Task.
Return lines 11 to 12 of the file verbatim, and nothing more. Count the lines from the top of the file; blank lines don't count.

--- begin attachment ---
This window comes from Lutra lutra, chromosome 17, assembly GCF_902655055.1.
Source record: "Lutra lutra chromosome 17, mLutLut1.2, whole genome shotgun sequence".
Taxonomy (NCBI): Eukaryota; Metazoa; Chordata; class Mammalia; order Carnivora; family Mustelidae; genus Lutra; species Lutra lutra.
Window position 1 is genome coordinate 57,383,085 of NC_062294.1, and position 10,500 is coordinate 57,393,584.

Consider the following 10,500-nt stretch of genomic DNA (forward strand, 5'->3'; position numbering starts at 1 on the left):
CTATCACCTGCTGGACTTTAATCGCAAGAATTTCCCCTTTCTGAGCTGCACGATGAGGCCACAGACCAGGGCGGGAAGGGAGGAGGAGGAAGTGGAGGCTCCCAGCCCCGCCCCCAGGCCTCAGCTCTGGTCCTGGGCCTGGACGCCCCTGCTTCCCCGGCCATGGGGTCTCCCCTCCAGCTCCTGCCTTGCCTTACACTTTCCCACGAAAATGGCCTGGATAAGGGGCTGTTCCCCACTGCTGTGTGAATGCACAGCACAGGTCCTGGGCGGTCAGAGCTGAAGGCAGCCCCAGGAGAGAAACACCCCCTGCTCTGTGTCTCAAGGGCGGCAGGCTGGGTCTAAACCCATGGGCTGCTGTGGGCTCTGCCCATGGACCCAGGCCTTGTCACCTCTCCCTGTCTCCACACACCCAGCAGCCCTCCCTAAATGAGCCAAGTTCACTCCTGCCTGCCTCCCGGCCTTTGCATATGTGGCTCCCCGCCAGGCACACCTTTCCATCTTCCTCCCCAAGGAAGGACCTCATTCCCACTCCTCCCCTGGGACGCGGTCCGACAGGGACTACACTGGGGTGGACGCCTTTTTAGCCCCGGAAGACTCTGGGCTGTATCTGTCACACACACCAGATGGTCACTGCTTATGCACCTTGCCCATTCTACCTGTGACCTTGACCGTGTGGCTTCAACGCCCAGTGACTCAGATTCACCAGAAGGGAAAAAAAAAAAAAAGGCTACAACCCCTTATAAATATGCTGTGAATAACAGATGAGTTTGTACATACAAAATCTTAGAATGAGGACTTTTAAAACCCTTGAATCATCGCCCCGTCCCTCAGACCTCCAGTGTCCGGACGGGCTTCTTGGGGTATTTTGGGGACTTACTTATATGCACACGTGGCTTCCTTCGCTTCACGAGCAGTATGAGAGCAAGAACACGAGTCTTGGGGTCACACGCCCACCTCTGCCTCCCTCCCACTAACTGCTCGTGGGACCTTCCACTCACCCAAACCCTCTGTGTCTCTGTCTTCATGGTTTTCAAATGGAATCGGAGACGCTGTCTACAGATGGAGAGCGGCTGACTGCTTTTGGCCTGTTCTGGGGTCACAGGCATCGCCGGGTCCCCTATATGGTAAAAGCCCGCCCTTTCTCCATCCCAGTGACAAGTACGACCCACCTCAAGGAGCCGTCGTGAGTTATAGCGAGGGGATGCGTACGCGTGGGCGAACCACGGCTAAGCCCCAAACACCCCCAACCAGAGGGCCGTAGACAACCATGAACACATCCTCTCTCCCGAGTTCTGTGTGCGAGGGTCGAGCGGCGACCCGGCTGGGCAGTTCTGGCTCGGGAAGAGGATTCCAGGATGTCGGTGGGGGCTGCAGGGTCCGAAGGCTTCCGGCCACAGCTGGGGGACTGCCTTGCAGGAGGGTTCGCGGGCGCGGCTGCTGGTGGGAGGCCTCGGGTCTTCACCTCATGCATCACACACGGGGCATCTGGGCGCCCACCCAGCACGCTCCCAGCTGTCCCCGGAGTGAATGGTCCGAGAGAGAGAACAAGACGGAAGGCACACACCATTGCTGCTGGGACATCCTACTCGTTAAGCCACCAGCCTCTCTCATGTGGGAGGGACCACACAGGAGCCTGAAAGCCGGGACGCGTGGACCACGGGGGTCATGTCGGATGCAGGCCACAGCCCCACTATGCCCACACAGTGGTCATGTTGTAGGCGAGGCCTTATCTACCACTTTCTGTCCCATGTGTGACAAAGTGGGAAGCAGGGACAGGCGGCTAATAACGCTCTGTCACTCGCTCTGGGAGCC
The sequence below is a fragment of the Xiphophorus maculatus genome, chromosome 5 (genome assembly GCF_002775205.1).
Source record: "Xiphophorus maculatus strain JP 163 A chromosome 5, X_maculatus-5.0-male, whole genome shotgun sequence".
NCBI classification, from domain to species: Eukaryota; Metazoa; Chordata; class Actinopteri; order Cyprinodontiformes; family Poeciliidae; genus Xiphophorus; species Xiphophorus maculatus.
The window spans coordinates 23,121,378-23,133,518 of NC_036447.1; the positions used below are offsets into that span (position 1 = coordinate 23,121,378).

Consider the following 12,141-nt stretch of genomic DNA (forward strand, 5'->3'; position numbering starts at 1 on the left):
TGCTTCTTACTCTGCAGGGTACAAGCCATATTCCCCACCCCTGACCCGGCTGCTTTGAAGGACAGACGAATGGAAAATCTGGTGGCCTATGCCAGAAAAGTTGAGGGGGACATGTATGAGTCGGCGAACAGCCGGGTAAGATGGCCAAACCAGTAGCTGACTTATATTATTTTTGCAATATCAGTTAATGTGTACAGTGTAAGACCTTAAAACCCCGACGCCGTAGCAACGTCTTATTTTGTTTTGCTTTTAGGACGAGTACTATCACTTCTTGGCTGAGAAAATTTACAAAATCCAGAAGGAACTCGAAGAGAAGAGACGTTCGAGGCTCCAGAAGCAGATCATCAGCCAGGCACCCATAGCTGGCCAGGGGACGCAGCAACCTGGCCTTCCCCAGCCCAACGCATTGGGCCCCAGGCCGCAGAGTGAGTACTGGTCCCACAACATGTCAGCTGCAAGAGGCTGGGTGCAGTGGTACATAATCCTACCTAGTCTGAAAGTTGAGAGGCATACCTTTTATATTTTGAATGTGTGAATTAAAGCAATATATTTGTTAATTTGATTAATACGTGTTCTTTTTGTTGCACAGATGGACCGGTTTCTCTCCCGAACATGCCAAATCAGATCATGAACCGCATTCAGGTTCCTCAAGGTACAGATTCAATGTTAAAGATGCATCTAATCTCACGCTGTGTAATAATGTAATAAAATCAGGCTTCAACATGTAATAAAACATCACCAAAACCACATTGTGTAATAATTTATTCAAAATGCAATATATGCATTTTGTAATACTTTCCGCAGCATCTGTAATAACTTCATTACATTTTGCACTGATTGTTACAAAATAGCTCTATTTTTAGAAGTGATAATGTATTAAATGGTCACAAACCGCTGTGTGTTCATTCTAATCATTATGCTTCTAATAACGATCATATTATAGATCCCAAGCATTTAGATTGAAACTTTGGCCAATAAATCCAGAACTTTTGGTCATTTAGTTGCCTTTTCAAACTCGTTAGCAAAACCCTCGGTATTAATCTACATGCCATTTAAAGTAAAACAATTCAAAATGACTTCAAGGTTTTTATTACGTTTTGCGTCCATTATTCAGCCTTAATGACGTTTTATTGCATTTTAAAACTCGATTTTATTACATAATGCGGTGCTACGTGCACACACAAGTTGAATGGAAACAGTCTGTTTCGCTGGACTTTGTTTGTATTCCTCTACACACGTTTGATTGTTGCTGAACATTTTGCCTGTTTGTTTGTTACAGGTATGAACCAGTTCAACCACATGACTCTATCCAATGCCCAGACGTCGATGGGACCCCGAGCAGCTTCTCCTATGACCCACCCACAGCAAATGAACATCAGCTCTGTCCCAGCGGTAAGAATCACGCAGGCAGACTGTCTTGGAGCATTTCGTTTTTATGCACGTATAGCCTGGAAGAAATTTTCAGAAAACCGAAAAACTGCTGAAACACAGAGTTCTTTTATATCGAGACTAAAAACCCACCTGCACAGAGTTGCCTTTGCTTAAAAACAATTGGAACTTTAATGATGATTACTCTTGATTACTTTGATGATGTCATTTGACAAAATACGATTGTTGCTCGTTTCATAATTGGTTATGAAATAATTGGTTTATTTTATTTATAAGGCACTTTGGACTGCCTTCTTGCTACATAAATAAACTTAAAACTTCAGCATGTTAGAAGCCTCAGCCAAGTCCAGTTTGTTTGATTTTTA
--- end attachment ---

Consider the following 12,141-nt stretch of genomic DNA (forward strand, 5'->3'; position numbering starts at 1 on the left):
TGCTTCTTACTCTGCAGGGTACAAGCCATATTCCCCACCCCTGACCCGGCTGCTTTGAAGGACAGACGAATGGAAAATCTGGTGGCCTATGCCAGAAAAGTTGAGGGGGACATGTATGAGTCGGCGAACAGCCGGGTAAGATGGCCAAACCAGTAGCTGACTTATATTATTTTTGCAATATCAGTTAATGTGTACAGTGTAAGACCTTAAAACCCCGACGCCGTAGCAACGTCTTATTTTGTTTTGCTTTTAGGACGAGTACTATCACTTCTTGGCTGAGAAAATTTACAAAATCCAGAAGGAACTCGAAGAGAAGAGACGTTCGAGGCTCCAGAAGCAGATCATCAGCCAGGCACCCATAGCTGGCCAGGGGACGCAGCAACCTGGCCTTCCCCAGCCCAACGCATTGGGCCCCAGGCCGCAGAGTGAGTACTGGTCCCACAACATGTCAGCTGCAAGAGGCTGGGTGCAGTGGTACATAATCCTACCTAGTCTGAAAGTTGAGAGGCATACCTTTTATATTTTGAATGTGTGAATTAAAGCAATATATTTGTTAATTTGATTAATACGTGTTCTTTTTGTTGCACAGATGGACCGGTTTCTCTCCCGAACATGCCAAATCAGATCATGAACCGCATTCAGGTTCCTCAAGGTACAGATTCAATGTTAAAGATGCATCTAATCTCACGCTGTGTAATAATGTAATAAAATCAGGCTTCAACATGTAATAAAACATCACCAAAACCACATTGTGTAATAATTTATTCAAAATGCAATATATGCATTTTGTAATACTTTCCGCAGCATCTGTAATAACTTCATTACATTTTGCACTGATTGTTACAAAATAGCTCTATTTTTAGAAGTGATAATGTATTAAATGGTCACAAACCGCTGTGTGTTCATTCTAATCATTATGCTTCTAATAACGATCATATTATAGATCCCAAGCATTTAGATTGAAACTTTGGCCAATAAATCCAGAACTTTTGGTCATTTAGTTGCCTTTTCAAACTCGTTAGCAAAACCCTCGGTATTAATCTACATGCCATTTAAAGTAAAACAATTCAAAATGACTTCAAGGTTTTTATTACGTTTTGCGTCCATTATTCAGCCTTAATGACGTTTTATTGCATTTTAAAACTCGATTTTATTACATAATGCGGTGCTACGTGCACACACAAGTTGAATGGAAACAGTCTGTTTCGCTGGACTTTGTTTGTATTCCTCTACACACGTTTGATTGTTGCTGAACATTTTGCCTGTTTGTTTGTTACAGGTATGAACCAGTTCAACCACATGACTCTATCCAATGCCCAGACGTCGATGGGACCCCGAGCAGCTTCTCCTATGACCCACCCACAGCAAATGAACATCAGCTCTGTCCCAGCGGTAAGAATCACGCAGGCAGACTGTCTTGGAGCATTTCGTTTTTATGCACGTATAGCCTGGAAGAAATTTTCAGAAAACCGAAAAACTGCTGAAACACAGAGTTCTTTTATATCGAGACTAAAAACCCACCTGCACAGAGTTGCCTTTGCTTAAAAACAATTGGAACTTTAATGATGATTACTCTTGATTACTTTGATGATGTCATTTGACAAAATACGATTGTTGCTCGTTTCATAATTGGTTATGAAATAATTGGTTTATTTTATTTATAAGGCACTTTGGACTGCCTTCTTGCTACATAAATAAACTTAAAACTTCAGCATGTTAGAAGCCTCAGCCAAGTCCAGTTTGTTTGATTTTTA